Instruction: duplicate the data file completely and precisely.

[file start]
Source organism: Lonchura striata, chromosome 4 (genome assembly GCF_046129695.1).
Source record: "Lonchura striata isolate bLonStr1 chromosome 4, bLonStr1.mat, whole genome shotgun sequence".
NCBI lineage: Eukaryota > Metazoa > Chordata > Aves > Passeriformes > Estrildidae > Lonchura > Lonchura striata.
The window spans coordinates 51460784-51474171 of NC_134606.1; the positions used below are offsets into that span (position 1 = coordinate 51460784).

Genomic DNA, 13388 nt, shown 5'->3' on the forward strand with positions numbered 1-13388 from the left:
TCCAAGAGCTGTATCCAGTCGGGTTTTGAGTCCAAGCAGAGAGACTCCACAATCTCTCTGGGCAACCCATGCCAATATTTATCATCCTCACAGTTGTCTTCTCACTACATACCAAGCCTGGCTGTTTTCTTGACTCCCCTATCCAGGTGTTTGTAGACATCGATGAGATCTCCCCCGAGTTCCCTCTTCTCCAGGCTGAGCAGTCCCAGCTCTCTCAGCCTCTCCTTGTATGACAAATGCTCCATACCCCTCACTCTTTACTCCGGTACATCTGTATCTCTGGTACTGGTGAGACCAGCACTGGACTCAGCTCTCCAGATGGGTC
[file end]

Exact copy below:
Source organism: Lonchura striata, chromosome 4 (genome assembly GCF_046129695.1).
Source record: "Lonchura striata isolate bLonStr1 chromosome 4, bLonStr1.mat, whole genome shotgun sequence".
NCBI lineage: Eukaryota > Metazoa > Chordata > Aves > Passeriformes > Estrildidae > Lonchura > Lonchura striata.
The window spans coordinates 51460784-51474171 of NC_134606.1; the positions used below are offsets into that span (position 1 = coordinate 51460784).

Genomic DNA, 13388 nt, shown 5'->3' on the forward strand with positions numbered 1-13388 from the left:
TCCAAGAGCTGTATCCAGTCGGGTTTTGAGTCCAAGCAGAGAGACTCCACAATCTCTCTGGGCAACCCATGCCAATATTTATCATCCTCACAGTTGTCTTCTCACTACATACCAAGCCTGGCTGTTTTCTTGACTCCCCTATCCAGGTGTTTGTAGACATCGATGAGATCTCCCCCGAGTTCCCTCTTCTCCAGGCTGAGCAGTCCCAGCTCTCTCAGCCTCTCCTTGTATGACAAATGCTCCATACCCCTCACTCTTTACTCCGGTACATCTGTATCTCTGGTACTGGTGAGACCAGCACTGGACTCAGCTCTCCAGATGGGTC